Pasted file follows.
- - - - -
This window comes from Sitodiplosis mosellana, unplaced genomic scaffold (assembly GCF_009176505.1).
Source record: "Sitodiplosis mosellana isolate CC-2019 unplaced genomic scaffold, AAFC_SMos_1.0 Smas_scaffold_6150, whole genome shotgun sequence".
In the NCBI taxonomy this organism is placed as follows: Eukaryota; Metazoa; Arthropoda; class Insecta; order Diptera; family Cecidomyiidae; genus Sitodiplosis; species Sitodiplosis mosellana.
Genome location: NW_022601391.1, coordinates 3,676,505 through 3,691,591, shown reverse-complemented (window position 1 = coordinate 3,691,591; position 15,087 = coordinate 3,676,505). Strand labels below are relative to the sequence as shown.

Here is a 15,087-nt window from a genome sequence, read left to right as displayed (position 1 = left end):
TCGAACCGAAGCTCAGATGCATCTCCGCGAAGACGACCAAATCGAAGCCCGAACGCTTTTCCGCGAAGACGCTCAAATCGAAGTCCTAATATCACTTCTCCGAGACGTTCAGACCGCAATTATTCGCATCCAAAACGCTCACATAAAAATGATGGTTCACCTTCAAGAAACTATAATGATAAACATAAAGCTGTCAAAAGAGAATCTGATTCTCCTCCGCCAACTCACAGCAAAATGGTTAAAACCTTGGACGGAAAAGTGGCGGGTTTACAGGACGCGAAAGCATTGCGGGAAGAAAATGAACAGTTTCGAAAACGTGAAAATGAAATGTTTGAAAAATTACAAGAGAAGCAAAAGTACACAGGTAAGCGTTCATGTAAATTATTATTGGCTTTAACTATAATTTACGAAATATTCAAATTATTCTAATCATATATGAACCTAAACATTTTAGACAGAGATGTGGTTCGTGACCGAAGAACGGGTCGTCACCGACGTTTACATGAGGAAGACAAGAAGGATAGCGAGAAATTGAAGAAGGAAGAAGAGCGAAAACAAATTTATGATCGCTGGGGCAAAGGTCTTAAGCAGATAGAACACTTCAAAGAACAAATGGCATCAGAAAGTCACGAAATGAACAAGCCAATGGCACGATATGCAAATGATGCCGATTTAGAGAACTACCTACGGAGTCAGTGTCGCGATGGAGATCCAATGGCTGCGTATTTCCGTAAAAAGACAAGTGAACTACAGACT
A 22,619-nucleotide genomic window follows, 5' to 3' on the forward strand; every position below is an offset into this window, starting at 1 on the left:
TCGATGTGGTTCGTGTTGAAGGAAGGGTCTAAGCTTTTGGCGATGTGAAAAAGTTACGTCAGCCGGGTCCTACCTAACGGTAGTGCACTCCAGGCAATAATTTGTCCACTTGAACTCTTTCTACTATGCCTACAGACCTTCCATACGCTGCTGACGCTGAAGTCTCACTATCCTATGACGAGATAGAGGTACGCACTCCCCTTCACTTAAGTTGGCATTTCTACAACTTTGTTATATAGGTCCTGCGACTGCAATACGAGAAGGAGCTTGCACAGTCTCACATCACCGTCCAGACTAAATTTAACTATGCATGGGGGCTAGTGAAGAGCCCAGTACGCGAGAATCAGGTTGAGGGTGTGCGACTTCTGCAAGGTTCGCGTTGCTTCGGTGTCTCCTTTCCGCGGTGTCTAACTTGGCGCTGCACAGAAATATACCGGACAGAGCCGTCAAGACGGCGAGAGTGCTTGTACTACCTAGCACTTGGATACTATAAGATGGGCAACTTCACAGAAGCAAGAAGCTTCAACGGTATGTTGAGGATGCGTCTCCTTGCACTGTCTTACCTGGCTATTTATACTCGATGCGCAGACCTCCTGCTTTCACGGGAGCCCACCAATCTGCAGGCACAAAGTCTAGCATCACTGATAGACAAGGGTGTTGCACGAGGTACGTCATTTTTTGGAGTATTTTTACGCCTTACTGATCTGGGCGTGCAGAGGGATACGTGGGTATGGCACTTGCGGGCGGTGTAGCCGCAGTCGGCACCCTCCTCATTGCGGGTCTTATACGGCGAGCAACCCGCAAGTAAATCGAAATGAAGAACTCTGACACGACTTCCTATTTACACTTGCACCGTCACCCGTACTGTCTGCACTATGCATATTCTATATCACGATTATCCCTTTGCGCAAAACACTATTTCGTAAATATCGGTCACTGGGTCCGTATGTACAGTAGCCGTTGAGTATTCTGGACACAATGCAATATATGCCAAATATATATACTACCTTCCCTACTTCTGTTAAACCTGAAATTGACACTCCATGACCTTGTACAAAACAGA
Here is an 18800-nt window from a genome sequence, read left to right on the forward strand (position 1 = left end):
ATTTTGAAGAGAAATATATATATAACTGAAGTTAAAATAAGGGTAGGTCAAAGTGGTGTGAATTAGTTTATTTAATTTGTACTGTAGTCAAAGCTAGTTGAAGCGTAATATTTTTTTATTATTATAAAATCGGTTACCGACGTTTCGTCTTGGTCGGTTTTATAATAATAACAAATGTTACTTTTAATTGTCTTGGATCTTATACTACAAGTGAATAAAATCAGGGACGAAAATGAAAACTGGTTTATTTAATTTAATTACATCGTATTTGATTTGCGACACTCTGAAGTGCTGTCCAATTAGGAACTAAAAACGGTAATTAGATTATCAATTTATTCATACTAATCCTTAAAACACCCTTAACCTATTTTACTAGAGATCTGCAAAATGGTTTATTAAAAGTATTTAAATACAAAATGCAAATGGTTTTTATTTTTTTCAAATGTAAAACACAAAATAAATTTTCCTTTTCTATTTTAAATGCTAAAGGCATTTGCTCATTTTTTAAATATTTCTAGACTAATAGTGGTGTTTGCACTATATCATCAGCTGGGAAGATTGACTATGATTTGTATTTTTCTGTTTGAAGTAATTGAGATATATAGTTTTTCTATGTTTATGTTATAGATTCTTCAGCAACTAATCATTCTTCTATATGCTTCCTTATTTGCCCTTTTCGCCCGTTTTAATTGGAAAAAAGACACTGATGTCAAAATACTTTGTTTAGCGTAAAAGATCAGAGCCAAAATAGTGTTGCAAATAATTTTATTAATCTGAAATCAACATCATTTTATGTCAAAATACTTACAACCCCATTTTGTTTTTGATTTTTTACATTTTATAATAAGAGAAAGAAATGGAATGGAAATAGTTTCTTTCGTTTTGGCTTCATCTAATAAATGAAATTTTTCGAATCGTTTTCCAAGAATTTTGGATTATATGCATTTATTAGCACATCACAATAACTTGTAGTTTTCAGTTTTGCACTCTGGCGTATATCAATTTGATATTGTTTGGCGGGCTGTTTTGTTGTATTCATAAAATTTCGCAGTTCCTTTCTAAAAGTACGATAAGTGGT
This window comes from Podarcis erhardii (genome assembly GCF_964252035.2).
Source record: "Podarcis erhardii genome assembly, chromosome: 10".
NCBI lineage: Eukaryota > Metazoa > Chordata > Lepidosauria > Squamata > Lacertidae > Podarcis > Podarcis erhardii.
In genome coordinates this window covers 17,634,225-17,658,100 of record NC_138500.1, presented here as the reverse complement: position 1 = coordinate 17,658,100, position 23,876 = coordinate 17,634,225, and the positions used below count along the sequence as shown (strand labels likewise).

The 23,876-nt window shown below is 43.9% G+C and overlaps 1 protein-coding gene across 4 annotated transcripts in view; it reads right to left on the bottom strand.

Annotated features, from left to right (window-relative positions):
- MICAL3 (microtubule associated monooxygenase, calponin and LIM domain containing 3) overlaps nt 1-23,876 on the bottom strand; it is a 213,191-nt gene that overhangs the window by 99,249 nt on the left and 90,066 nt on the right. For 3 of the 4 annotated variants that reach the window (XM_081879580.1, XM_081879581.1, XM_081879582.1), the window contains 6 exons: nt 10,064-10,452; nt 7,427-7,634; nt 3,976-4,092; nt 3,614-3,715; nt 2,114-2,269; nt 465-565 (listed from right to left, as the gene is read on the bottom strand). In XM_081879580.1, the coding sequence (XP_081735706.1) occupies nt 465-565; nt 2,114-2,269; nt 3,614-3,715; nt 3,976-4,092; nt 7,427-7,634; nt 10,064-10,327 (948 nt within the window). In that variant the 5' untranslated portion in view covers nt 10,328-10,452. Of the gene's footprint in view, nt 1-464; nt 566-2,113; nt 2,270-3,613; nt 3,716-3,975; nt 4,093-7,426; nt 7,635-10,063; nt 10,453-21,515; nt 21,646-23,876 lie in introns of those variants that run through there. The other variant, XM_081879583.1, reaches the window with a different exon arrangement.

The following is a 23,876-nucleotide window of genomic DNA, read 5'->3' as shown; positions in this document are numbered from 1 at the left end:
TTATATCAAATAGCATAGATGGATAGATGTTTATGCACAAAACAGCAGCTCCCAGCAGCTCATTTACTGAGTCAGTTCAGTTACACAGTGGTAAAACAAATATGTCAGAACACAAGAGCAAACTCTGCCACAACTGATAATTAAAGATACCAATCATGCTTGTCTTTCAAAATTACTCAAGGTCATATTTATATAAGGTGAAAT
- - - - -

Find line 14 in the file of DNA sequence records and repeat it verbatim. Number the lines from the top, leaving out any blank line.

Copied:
In genome coordinates this window covers 17,634,225-17,658,100 of record NC_138500.1, presented here as the reverse complement: position 1 = coordinate 17,658,100, position 23,876 = coordinate 17,634,225, and the positions used below count along the sequence as shown (strand labels likewise).